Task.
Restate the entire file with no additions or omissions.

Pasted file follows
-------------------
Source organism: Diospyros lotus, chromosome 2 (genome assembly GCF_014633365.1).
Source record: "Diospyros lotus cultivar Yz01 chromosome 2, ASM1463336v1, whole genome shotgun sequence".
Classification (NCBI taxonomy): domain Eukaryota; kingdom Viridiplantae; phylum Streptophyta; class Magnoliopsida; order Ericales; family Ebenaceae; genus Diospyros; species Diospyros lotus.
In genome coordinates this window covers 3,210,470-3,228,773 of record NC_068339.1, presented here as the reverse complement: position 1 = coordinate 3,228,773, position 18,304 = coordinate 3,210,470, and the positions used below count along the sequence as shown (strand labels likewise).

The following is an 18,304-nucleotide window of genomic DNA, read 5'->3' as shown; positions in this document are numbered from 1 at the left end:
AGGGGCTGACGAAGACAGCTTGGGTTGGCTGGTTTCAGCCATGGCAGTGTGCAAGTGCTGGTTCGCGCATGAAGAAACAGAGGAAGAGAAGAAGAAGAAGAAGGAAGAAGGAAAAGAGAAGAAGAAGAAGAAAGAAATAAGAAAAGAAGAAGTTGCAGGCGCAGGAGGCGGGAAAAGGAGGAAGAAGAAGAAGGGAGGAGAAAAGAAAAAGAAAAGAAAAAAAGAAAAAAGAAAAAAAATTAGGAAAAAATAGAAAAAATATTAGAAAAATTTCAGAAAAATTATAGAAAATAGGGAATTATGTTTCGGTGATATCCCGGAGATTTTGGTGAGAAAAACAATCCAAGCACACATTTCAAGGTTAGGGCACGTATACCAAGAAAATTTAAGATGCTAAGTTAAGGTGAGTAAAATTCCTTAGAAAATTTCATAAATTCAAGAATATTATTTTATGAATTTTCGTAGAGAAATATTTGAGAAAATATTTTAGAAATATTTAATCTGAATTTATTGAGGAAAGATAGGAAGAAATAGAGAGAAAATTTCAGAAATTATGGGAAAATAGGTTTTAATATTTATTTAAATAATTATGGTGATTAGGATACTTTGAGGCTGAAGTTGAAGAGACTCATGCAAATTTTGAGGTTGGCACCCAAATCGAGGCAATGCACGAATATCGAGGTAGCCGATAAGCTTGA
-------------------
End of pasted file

Source organism: Diospyros lotus, chromosome 2 (genome assembly GCF_014633365.1).
Source record: "Diospyros lotus cultivar Yz01 chromosome 2, ASM1463336v1, whole genome shotgun sequence".
Classification (NCBI taxonomy): domain Eukaryota; kingdom Viridiplantae; phylum Streptophyta; class Magnoliopsida; order Ericales; family Ebenaceae; genus Diospyros; species Diospyros lotus.
In genome coordinates this window covers 3,210,470-3,228,773 of record NC_068339.1, presented here as the reverse complement: position 1 = coordinate 3,228,773, position 18,304 = coordinate 3,210,470, and the positions used below count along the sequence as shown (strand labels likewise).

The following is an 18,304-nucleotide window of genomic DNA, read 5'->3' as shown; positions in this document are numbered from 1 at the left end:
AGGGGCTGACGAAGACAGCTTGGGTTGGCTGGTTTCAGCCATGGCAGTGTGCAAGTGCTGGTTCGCGCATGAAGAAACAGAGGAAGAGAAGAAGAAGAAGAAGGAAGAAGGAAAAGAGAAGAAGAAGAAGAAAGAAATAAGAAAAGAAGAAGTTGCAGGCGCAGGAGGCGGGAAAAGGAGGAAGAAGAAGAAGGGAGGAGAAAAGAAAAAGAAAAGAAAAAAAGAAAAAAGAAAAAAAATTAGGAAAAAATAGAAAAAATATTAGAAAAATTTCAGAAAAATTATAGAAAATAGGGAATTATGTTTCGGTGATATCCCGGAGATTTTGGTGAGAAAAACAATCCAAGCACACATTTCAAGGTTAGGGCACGTATACCAAGAAAATTTAAGATGCTAAGTTAAGGTGAGTAAAATTCCTTAGAAAATTTCATAAATTCAAGAATATTATTTTATGAATTTTCGTAGAGAAATATTTGAGAAAATATTTTAGAAATATTTAATCTGAATTTATTGAGGAAAGATAGGAAGAAATAGAGAGAAAATTTCAGAAATTATGGGAAAATAGGTTTTAATATTTATTTAAATAATTATGGTGATTAGGATACTTTGAGGCTGAAGTTGAAGAGACTCATGCAAATTTTGAGGTTGGCACCCAAATCGAGGCAATGCACGAATATCGAGGTAGCCGATAAGCTTGA